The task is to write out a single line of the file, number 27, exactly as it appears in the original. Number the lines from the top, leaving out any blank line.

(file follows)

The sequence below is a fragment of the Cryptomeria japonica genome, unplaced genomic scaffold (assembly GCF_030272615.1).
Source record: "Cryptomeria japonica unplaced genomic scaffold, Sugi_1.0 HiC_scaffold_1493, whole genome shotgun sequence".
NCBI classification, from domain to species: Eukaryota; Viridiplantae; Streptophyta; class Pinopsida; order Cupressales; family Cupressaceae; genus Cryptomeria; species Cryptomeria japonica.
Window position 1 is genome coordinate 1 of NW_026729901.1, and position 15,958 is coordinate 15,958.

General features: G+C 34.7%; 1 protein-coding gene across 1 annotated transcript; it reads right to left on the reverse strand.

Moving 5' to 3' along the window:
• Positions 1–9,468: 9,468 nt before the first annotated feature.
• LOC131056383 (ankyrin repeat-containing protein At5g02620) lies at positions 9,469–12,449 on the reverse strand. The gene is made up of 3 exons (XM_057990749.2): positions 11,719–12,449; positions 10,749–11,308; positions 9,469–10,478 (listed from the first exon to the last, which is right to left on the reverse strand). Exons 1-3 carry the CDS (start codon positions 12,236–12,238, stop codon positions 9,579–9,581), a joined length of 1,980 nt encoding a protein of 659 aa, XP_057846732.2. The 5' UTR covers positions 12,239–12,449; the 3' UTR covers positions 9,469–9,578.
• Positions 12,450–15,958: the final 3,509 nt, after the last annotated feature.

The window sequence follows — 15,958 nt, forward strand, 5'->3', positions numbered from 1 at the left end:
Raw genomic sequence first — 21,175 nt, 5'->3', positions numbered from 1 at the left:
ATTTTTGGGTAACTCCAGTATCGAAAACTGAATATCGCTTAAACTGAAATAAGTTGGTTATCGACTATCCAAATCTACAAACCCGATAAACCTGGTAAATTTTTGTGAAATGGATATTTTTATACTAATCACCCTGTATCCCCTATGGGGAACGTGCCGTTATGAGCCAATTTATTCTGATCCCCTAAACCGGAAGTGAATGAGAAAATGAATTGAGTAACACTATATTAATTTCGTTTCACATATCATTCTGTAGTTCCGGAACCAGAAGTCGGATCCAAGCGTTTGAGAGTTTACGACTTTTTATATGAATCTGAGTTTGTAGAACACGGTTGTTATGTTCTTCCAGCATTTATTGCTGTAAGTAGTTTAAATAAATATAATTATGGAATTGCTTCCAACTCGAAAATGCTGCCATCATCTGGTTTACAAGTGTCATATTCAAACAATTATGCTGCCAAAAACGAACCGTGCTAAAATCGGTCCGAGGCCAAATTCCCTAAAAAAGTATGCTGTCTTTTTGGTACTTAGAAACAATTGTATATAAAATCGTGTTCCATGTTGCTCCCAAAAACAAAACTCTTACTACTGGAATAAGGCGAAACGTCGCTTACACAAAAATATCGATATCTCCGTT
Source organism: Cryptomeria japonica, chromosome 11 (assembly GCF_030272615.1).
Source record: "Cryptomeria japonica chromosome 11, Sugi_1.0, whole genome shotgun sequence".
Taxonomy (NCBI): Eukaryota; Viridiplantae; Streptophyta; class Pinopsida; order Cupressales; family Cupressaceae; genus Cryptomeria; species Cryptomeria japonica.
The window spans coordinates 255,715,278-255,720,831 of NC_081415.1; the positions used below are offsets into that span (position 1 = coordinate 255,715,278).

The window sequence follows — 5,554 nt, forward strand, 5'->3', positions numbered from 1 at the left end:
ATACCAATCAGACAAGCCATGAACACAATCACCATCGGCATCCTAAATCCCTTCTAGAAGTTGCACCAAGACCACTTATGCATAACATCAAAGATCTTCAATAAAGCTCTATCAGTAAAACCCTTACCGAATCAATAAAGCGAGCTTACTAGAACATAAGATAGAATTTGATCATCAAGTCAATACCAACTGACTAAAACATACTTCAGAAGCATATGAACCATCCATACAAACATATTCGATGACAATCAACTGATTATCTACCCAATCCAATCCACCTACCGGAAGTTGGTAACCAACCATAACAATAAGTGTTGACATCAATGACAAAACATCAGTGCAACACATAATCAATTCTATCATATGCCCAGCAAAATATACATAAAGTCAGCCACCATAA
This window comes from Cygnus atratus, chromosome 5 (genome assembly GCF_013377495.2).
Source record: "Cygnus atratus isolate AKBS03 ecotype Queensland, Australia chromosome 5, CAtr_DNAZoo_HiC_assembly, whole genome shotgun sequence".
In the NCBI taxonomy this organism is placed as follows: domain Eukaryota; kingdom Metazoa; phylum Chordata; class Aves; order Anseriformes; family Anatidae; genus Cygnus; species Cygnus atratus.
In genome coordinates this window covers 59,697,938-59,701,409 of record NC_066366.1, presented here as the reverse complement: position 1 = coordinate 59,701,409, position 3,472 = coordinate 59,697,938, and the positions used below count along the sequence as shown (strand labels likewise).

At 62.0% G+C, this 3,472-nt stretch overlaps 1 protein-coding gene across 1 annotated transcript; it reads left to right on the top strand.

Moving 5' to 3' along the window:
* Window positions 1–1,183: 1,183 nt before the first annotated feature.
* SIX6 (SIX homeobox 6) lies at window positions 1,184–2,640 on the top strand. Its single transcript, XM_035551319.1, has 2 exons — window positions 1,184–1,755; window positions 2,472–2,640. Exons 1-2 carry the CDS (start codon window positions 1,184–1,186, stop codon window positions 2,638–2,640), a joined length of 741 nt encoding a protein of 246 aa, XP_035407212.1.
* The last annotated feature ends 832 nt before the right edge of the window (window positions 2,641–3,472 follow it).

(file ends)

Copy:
* The last annotated feature ends 832 nt before the right edge of the window (window positions 2,641–3,472 follow it).